Spider-Queen has now evolved into a massive, spider-like monster, drawing strength from all infected New Yorkers. Mary Jane realizes that, because of her long relationship to Peter, she has some immunity against the disease, gaining spider-powers but not the subsequent mutations. Peter gives Kaine the Stealth Suit (immune to the Queen's sonic attacks) and Kaine goes to attack the Queen. Peter and Mary Jane gather several octobots, outfitting each with several doses of the cure, making them go out to cure people. Peter then connects with the antennae on top of the Empire State Building, curing many people at once, while Mary Jane fights off the spider-like creatures attacking them. Kaine jumps inside the Queen's mouth, killing her by reflecting her sonic scream on her insides. The Jackal uses a disguise to get samples of the Queen's bone marrow for future experiments.

While brooding in his study over how to be a more effective crime fighter, Bruce Wayne saw a bat come through his window (in the earliest Detective Comics portrayal simply flying in an open window, in Post-Crisis continuity such as Batman: Year One, dramatically crashing through the glass) and perch on the bust of his father. Realizing that "criminals are a superstitious, cowardly lot," Bruce adopts the persona of a bat in order to conceal his identity and strike fear into his adversaries. Subsequent origin tales have had Bruce terrified by bats as a child, and observing a bat costume worn by his father at a costume ball, but the primary impetus of his decision to adopt the bat persona has always been the incident of the bat coming in the window of his study. It is as a result of this incident that the batsuit was developed.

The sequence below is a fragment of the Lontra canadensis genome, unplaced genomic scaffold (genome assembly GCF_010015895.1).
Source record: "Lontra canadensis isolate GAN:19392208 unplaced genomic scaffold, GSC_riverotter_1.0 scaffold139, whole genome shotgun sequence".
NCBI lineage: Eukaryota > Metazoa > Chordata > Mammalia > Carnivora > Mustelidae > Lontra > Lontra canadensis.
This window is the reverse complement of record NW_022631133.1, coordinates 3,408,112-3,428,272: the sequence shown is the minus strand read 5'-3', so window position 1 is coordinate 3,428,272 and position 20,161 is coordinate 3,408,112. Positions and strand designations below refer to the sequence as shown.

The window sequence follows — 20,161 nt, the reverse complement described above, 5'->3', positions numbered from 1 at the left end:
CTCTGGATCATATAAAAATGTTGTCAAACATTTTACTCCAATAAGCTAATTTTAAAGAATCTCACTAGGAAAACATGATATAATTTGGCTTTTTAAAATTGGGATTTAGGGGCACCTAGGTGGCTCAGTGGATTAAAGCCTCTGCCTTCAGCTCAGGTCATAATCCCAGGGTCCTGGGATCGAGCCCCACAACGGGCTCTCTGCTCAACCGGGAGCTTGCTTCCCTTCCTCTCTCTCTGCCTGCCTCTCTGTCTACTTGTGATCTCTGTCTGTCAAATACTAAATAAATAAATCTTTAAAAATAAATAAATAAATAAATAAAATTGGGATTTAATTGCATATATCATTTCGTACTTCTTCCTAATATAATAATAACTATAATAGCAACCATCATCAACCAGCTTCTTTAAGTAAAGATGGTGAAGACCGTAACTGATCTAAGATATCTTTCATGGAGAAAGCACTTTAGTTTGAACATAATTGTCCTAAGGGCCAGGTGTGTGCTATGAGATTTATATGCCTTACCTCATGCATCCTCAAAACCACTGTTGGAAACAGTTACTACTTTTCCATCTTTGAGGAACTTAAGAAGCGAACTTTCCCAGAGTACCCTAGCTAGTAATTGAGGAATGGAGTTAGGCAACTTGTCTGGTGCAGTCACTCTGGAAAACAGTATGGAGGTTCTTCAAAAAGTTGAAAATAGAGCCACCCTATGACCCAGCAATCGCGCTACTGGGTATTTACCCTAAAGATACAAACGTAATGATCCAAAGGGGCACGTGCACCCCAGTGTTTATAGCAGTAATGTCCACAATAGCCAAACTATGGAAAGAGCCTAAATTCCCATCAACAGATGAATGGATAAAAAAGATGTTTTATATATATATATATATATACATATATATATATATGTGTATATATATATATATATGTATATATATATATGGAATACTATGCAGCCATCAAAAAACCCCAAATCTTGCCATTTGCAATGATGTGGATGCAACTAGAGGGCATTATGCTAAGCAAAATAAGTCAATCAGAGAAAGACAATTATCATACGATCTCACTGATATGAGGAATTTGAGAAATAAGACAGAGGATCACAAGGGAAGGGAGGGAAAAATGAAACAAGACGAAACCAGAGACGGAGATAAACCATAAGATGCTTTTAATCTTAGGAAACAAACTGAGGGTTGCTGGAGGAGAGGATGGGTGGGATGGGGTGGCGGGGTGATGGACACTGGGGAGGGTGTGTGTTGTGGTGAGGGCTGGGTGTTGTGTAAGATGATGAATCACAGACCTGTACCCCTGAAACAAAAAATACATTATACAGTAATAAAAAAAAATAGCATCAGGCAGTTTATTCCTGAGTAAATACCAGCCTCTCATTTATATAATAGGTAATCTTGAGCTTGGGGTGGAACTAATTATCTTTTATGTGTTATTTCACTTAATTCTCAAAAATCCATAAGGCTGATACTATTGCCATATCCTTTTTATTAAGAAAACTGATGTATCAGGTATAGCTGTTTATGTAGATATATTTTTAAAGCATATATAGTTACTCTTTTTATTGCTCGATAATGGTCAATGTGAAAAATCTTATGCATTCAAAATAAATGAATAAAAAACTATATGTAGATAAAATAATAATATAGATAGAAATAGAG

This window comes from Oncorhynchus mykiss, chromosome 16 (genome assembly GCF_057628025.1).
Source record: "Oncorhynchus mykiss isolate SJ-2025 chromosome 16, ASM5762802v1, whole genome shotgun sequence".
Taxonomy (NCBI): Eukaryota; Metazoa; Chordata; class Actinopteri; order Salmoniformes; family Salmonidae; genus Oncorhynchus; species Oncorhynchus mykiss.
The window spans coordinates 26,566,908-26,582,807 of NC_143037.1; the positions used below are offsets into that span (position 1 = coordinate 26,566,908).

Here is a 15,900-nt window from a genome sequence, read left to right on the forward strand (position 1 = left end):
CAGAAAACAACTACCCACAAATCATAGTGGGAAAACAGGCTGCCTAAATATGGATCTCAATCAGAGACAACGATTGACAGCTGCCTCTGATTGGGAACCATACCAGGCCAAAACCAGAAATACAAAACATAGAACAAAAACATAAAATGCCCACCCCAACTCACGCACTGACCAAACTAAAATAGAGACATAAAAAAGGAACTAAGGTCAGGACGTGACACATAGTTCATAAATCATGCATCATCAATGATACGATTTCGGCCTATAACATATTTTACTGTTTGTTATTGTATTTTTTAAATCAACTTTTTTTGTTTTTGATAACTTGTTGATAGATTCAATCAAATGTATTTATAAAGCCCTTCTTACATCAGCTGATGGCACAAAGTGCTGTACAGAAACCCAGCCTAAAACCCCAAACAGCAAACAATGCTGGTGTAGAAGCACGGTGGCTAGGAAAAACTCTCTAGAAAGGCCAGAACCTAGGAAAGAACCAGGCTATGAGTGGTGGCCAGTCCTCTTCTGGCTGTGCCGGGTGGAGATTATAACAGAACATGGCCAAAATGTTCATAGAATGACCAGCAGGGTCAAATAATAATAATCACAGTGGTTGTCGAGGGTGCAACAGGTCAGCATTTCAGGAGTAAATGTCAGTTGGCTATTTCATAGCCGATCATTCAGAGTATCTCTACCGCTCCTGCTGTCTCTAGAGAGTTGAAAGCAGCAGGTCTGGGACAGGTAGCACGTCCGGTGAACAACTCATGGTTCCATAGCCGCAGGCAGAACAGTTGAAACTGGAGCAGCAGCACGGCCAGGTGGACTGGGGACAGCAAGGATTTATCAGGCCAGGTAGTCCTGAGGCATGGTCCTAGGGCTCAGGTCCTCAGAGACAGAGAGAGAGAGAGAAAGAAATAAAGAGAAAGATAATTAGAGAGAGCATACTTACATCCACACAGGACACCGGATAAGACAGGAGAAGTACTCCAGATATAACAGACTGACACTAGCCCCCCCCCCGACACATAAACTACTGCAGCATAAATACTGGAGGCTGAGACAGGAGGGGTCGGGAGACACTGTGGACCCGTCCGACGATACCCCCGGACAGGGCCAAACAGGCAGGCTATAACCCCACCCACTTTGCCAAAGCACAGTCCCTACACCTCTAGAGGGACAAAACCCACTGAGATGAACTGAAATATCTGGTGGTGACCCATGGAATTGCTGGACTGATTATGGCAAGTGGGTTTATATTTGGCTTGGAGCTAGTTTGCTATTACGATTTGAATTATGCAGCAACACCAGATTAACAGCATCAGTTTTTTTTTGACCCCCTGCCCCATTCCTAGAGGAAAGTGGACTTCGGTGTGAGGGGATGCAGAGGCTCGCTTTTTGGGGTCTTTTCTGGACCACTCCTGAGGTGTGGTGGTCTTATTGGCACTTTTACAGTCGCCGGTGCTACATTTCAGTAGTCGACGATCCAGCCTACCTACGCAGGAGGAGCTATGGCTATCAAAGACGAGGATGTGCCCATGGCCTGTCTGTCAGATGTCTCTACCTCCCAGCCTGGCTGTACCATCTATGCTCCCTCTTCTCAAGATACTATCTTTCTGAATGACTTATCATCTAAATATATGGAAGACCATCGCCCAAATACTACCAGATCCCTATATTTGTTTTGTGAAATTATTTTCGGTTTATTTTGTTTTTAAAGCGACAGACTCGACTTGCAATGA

The basic foundation of the Batsuit is a tight-fitting bodysuit, similar to many superheroes. In early depictions, it was similar to the garb of early 20thcentury circus performers. Batman #1 revealed that there is a ballistic vest sewn into the costume. In modern depictions, the briefs are integrated into the main costume, so that section of the costume constitutes only a seam and color change from the rest of the suit. The bodysuit has varied in color and style as depicted by different artists.

In the Clone Saga, a controversial story arc, the long lost Jackal-made copy of Peter Parker returns. For years he was believed to have died after his initial encounter with the real Peter Parker. The clone, who is now calling himself Ben Reilly spent years traveling the world as he knew there was no place for him in New York City again. When his aunt May was believed to be dying, Ben returned to New York and eventually met Peter Parker. At first the two fought and Peter saw Ben as a thread, but later on the two of them worked together, with Ben even taken over as Spider-man for some time when it was believed that Peter had lost his powers. It was also during this time that aunt May seemingly died of old age. Before she passed away, she told Peter that she had known about him being Spider-man for some time now. Years later, it would be revealed that it was not aunt May that had died, but a stand in that was the work of Norman Osborn. Peter remained out of super-heroin for some time, untill his powers seemingly returned and he and the Scarlet Spider fought side by side for some time. The story arc lasted for two years and ended with the death of Ben Reilly at the hands of a returning Norman Osborn who was revealed to be alive and has been pulling strings from the moment he was believed to have died. On that day, Peter felt to have lost a brother. Although Norman Osborn was defeated, it was far from the last thing that was heard from him. With his powers fully returned, Peter resumed his work as the Amazing Spider-Man once again.